“If they found your relic they may have also found something else,” Connell wondered. “But if they found anything else wouldn’t she have asked about that too?”
Connell’s arms and legs felt deliciously warm and numb. The aches and pains from old joints and muscles had melted away and he was beginning to enjoy the relief. He smiled as the warmth from his drink spread to his hips and shoulders easing the soreness there.

“She would have if she had them,” Ling said. “I believe she does not, because when I asked if there were other items of interest she replied quite simply and clearly that she didn’t have anything else. There was no attempt at evasion in her voice or her demeanor. I fully believe she was telling the truth. Because of that, I believe a third party was involved.”

Connell’s raging headache was gone, replaced by a slight drowsiness. He accepted Ling’s suspicion that a third party now held certain items in their possession. It seemed a logical conclusion. Connell yawned deeply.

“If they have them, all we’ll have for our effort is trouble with the police,” he said.
“Only if they talk to you first Mr. Connell, and I think I have a solution for that problem.”

Someone knocked on Ling’s door. He moved to open it and a burley young Asian man entered the room. The huge young fellow stood nearly six and a half feet tall, which meant he had to be careful when moving among low hanging lamps, fans and doorways. The bicep of each arm was greater in circumference than one of Connell’s legs at the thigh. Just one of his hands could grasp the head of an average man and squeeze it painfully. A joke between friends suggested the fellow regularly bench-pressed small European cars for exercise. Ling directed his attention to Connell, now deeply asleep.

“Take this trash out and throw it in the river,” Ling said. “Make sure it stays there.”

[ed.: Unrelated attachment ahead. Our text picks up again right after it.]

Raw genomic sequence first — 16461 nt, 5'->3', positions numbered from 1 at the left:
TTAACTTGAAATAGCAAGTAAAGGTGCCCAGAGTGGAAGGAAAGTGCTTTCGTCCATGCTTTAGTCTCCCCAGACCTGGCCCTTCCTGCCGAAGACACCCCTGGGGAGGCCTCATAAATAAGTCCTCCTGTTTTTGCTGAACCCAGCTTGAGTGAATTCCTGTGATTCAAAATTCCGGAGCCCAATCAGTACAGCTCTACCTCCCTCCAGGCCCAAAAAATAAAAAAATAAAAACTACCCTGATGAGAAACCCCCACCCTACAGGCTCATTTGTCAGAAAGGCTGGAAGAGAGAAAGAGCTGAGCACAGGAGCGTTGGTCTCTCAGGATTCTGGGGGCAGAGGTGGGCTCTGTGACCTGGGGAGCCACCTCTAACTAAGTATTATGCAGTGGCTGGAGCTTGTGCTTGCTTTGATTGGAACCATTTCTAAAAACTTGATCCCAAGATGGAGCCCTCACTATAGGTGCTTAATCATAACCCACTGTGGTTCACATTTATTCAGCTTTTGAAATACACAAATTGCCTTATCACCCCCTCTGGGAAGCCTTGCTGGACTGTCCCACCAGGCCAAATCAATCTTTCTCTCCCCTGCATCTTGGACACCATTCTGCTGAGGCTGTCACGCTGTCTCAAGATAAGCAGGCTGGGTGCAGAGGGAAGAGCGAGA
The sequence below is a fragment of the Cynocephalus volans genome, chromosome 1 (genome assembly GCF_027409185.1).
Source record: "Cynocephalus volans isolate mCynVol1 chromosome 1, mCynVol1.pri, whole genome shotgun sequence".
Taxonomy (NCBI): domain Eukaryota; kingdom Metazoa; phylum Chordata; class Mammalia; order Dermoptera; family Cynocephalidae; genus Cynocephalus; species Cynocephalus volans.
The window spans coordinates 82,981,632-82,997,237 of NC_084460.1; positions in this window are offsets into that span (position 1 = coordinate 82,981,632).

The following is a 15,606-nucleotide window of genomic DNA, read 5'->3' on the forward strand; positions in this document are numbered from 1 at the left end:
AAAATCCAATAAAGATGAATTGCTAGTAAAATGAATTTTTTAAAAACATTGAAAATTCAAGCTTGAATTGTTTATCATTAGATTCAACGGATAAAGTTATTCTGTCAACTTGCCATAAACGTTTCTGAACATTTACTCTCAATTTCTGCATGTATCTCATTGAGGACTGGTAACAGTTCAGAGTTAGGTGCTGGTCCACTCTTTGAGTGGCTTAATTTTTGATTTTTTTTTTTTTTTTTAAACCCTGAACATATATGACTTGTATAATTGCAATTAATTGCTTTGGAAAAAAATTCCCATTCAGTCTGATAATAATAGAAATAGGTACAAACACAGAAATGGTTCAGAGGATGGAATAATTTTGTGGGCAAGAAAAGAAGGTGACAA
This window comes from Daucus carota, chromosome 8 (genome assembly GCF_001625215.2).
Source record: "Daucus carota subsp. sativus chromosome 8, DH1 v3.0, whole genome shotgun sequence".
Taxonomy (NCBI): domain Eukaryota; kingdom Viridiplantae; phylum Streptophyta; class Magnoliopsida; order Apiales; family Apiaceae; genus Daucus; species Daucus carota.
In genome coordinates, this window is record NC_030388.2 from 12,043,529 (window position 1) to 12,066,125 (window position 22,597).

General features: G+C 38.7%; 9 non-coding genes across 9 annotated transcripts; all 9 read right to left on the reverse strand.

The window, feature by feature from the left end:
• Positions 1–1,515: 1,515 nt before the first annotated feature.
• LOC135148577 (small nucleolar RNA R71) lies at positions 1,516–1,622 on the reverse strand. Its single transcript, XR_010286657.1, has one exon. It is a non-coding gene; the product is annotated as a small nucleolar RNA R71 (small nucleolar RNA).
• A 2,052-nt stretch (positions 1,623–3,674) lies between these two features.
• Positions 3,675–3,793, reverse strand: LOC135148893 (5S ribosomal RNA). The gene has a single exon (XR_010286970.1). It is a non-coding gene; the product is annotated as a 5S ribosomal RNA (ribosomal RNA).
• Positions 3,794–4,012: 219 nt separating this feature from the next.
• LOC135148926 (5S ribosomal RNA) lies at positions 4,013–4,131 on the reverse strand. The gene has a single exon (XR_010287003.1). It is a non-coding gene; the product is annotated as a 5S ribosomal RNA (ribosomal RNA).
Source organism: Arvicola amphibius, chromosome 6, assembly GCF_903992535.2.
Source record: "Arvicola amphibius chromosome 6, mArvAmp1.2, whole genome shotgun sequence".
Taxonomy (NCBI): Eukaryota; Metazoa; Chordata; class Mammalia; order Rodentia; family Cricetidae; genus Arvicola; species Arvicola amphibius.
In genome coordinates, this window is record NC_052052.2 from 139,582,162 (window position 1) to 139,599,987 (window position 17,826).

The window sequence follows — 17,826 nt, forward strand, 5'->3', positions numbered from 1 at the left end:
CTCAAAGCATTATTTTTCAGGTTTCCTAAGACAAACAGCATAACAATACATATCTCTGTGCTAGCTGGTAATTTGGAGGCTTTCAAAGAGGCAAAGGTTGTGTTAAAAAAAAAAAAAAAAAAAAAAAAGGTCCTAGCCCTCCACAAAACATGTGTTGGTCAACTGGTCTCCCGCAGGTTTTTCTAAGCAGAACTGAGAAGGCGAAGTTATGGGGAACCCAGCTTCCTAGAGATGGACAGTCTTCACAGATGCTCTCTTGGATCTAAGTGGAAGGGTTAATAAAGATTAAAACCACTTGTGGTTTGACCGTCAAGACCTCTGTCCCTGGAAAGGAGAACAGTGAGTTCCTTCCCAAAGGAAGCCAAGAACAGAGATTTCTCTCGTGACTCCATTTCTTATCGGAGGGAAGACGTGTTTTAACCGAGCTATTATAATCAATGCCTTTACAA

Posted: August 10, 2015 by Richard in Home

Welcome back.  Before I share chapter two of my new book, let me tell you about our BOGO, Buy One Get One book free sale.   Visit my web site at for details.   Buy One Get One won’t last much longer.  BOGO now!

Chapter 2 – The Apartment

The apartment stank of death.  It was the last place anyone would want to be that day, or any other day for that matter.  The investigator entered the place as a favor to the family, but as he stepped into the front room he wondered if he’d made a mistake.  Two days after the police discovered Dolly’s partially decomposed corpse, the sickly sweet smell of rotting flesh was still heavy in the air.

The chair she’d died in was still in the middle of the room facing her TV.  Stains and liquefaction from her decomposing body covered most of it.  Flies buzzed incessantly throughout the room and hundreds of the disgusting creatures crawled on the chair.  Somebody needed to haul the thing out and burn it, but somebody wasn’t going to be him.  Family favors only went so far.  He stifled a gag reflex and reached into his pocket for a small jar of Vicks VapoRub.

Applying a small amount of the rub to his upper lip afforded him almost instant relief from the effects of the odor, but there was nothing it could do for appearances.  The apartment was a dusty dark unkempt shabby mess.  He’d never met Dolly, but if first impressions carried any weight he would’ve reckoned the woman’s last days were something less than fastidious.  The second floor walkup couldn’t have smelled much better even when Dolly was alive.

Drapes and dark curtains covered most of a huge bay window in the front room.  It was a beautiful sunny day outside, but in that oppressive place only a few thin rays of light peeked through threadbare curtains to disturb the twilight within.  Flies roaches and another species of creepy crawly he couldn’t identify had claimed the curtains as their domain.  He hadn’t seen that many bugs in one place since an excursion to the African Serengeti in his youth.  Deciding to leave the curtains and drapes to their multi-legged occupants, he set his digital camera for flash exposure and began capturing a photographic record of Dolly’s apartment.  In a few minutes he’d taken a full set of images in the front room.